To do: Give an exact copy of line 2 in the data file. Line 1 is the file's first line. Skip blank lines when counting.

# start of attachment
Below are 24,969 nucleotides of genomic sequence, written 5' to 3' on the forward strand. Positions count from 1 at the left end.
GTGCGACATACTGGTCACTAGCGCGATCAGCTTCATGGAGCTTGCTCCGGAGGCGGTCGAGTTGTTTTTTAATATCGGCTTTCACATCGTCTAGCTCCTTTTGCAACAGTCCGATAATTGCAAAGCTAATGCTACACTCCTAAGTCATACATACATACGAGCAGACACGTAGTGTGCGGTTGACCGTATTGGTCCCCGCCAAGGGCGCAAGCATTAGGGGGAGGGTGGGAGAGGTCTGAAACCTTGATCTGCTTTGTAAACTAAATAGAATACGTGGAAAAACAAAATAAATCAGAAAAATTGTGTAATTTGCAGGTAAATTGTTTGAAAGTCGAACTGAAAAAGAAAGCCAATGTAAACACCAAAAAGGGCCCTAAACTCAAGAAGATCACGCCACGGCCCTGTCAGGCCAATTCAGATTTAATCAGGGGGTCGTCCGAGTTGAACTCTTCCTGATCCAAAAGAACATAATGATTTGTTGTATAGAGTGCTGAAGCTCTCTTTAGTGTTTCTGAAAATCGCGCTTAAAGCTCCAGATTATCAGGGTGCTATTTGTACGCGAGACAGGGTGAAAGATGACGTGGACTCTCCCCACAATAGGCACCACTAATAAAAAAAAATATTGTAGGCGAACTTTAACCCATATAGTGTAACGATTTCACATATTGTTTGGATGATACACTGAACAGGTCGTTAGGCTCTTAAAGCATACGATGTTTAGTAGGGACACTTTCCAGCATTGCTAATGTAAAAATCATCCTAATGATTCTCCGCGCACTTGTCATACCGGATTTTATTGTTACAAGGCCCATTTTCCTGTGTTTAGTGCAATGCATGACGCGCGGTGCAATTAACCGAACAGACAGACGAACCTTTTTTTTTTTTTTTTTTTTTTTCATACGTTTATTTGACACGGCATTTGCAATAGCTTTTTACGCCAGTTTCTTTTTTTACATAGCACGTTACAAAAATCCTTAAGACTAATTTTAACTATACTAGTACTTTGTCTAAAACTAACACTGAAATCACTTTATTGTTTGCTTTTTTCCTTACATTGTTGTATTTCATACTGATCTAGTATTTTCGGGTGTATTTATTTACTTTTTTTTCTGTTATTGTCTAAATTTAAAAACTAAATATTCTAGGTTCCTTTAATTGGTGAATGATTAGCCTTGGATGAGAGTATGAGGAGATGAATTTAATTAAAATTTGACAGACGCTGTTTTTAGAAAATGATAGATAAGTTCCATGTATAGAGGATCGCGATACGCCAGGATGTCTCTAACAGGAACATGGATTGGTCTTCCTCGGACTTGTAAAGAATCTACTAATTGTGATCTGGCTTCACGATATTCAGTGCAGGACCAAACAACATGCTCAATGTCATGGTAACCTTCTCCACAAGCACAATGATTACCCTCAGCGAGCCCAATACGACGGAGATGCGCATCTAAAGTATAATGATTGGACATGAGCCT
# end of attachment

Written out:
GTGCGACATACTGGTCACTAGCGCGATCAGCTTCATGGAGCTTGCTCCGGAGGCGGTCGAGTTGTTTTTTAATATCGGCTTTCACATCGTCTAGCTCCTTTTGCAACAGTCCGATAATTGCAAAGCTAATGCTACACTCCTAAGTCATACATACATACGAGCAGACACGTAGTGTGCGGTTGACCGTATTGGTCCCCGCCAAGGGCGCAAGCATTAGGGGGAGGGTGGGAGAGGTCTGAAACCTTGATCTGCTTTGTAAACTAAATAGAATACGTGGAAAAACAAAATAAATCAGAAAAATTGTGTAATTTGCAGGTAAATTGTTTGAAAGTCGAACTGAAAAAGAAAGCCAATGTAAACACCAAAAAGGGCCCTAAACTCAAGAAGATCACGCCACGGCCCTGTCAGGCCAATTCAGATTTAATCAGGGGGTCGTCCGAGTTGAACTCTTCCTGATCCAAAAGAACATAATGATTTGTTGTATAGAGTGCTGAAGCTCTCTTTAGTGTTTCTGAAAATCGCGCTTAAAGCTCCAGATTATCAGGGTGCTATTTGTACGCGAGACAGGGTGAAAGATGACGTGGACTCTCCCCACAATAGGCACCACTAATAAAAAAAAATATTGTAGGCGAACTTTAACCCATATAGTGTAACGATTTCACATATTGTTTGGATGATACACTGAACAGGTCGTTAGGCTCTTAAAGCATACGATGTTTAGTAGGGACACTTTCCAGCATTGCTAATGTAAAAATCATCCTAATGATTCTCCGCGCACTTGTCATACCGGATTTTATTGTTACAAGGCCCATTTTCCTGTGTTTAGTGCAATGCATGACGCGCGGTGCAATTAACCGAACAGACAGACGAACCTTTTTTTTTTTTTTTTTTTTTTTCATACGTTTATTTGACACGGCATTTGCAATAGCTTTTTACGCCAGTTTCTTTTTTTACATAGCACGTTACAAAAATCCTTAAGACTAATTTTAACTATACTAGTACTTTGTCTAAAACTAACACTGAAATCACTTTATTGTTTGCTTTTTTCCTTACATTGTTGTATTTCATACTGATCTAGTATTTTCGGGTGTATTTATTTACTTTTTTTTCTGTTATTGTCTAAATTTAAAAACTAAATATTCTAGGTTCCTTTAATTGGTGAATGATTAGCCTTGGATGAGAGTATGAGGAGATGAATTTAATTAAAATTTGACAGACGCTGTTTTTAGAAAATGATAGATAAGTTCCATGTATAGAGGATCGCGATACGCCAGGATGTCTCTAACAGGAACATGGATTGGTCTTCCTCGGACTTGTAAAGAATCTACTAATTGTGATCTGGCTTCACGATATTCAGTGCAGGACCAAACAACATGCTCAATGTCATGGTAACCTTCTCCACAAGCACAATGATTACCCTCAGCGAGCCCAATACGACGGAGATGCGCATCTAAAGTATAATGATTGGACATGAGCCT